Six years later reading Siddhartha in seventh grade, Greenwich, Conn.-born Kyle Tortora went on a similar search for significance, entirely supported by his devout Catholic parents.
He visited Chiang Mai, Thailand in 1995 to meditate at a Buddhist temple for a couple of weeks during his freshman year at the University of Richmond (Virginia), where he had been studying religion.
“After graduating, I spent three years backpacking around Southeast Asia, hungry for the adventures of foreign lands and people, after being enthralled by Siddhartha,” Tortora said.
Tortora’s first job after completing in the university was in New York City selling site development services to small companies.
“I heard about SEO, sites, and sales, which helped me to begin Lotus Sculpture a couple of years afterwards,” Tortora said.
Tired of Manhattan’s constant pace after two decades, he traveled to southern India in 1999, trying something which would enable him to make a living, traveling, and research Eastern religions.
“And then I saw my first bronze Shiva Nataraja statue in a glorious temple in a little town named Chidambaram, where the god Shiva was to have played his cosmic dance. Immediately, I wanted to meet the artisans and learn more,” Tortora said.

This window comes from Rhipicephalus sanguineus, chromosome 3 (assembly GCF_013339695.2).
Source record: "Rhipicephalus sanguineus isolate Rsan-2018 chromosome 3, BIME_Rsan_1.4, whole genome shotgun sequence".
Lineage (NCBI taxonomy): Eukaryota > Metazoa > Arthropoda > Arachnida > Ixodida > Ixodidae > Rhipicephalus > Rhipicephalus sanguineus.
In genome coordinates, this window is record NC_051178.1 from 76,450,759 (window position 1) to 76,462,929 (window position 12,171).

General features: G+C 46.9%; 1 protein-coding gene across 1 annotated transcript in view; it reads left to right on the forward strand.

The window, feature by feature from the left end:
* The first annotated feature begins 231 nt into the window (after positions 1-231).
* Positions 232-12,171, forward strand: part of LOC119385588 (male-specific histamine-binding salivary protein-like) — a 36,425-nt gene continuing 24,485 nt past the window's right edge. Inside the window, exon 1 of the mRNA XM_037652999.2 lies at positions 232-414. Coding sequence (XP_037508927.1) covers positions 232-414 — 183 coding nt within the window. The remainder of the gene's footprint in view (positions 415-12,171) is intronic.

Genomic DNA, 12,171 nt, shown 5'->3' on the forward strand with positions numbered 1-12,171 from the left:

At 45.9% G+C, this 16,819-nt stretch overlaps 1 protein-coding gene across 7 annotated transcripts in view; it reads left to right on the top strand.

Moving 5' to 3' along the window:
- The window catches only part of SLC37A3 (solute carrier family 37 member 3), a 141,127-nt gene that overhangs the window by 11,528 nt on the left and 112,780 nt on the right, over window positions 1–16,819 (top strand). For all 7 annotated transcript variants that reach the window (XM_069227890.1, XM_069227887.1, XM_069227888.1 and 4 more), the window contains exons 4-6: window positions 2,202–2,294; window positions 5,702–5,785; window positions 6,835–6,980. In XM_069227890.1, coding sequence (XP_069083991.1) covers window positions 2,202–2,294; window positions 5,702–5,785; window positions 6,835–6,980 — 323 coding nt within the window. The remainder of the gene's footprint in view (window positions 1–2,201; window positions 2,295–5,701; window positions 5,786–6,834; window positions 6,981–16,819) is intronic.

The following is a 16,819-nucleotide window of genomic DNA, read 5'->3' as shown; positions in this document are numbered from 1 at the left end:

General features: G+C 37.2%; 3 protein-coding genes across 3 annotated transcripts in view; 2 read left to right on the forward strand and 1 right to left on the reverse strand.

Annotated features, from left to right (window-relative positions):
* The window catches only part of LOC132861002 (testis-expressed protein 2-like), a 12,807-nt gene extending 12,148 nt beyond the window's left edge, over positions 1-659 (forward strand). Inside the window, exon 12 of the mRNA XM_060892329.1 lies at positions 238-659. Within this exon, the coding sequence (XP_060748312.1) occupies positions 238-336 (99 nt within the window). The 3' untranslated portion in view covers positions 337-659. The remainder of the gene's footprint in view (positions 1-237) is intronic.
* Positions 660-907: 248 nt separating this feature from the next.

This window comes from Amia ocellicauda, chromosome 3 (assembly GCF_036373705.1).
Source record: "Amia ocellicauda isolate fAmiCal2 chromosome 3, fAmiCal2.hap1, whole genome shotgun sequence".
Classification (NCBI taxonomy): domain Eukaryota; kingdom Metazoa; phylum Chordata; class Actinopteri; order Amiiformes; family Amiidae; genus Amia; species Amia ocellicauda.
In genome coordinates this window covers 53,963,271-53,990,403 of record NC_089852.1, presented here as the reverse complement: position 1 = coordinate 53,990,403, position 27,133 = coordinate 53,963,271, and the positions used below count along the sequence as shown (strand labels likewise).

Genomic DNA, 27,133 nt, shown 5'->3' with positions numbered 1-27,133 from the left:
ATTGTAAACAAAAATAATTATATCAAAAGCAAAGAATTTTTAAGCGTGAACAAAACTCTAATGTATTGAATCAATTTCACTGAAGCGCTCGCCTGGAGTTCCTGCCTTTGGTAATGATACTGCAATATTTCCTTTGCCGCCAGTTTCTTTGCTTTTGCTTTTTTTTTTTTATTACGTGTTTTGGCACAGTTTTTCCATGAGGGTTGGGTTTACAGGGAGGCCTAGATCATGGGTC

He heard about the extremely labor-intensive procedure for earning bronze figurines through the lost wax casting method, where a duplicate metal sculpture is cast from an original piece. Tortora recognized a business opportunity in assisting the artisans create and sell their handmade statues.
In 1999, Tortora’s parents loaned him $35,000 to fund his return visit to India to work with the artisans. He started Lotus Sculpture in October 2000.
1 year later, October 2001, Lotus Sculpture had grossed $60,000. Twelve years later, it currently grosses near $700,000 annually with annual growth of 15 percent or more.
Tortora launched Lotus Sculpture with a Yahoo store on his first site designer’s recommendations.
“It was simple to run and it cost $100 per month. However, after two years I discovered how restricted the platform was,” Tortora said.
He couldn’t add picture zoom performance, nor a UPS Ground shipping calculator. He also disliked Yahoo charging one percent of his sales.
Tortora stayed with Yahoo until 2010, when he relocated to California from New York, and found San Diego-based Miva Merchant.
“I’m constantly tinkering with my website, always trying to make things a little better every day. Miva gives me the flexibility to do this. I enjoy working with them.” Tortora said.
Lotus Sculpture was created in 2000 by Tortora’s buddies from his first job selling sites.
It remained unchanged for 10 years; during that time Tortora made”Band-Aid” changes to his site himself.
“In 2010, I paid Arizona-based Glendale Designs $250 for my new logo, which caused the appearance and feel of my new layout,” Tortora said.
Glendale Designs, which works with Miva Merchant, billed Tortora $2,000 for his brand new site design. It took one month to the design to be finished, and another month for Miva programmers, who charge $70 per hourto apply it in the new Lotus Sculpture site.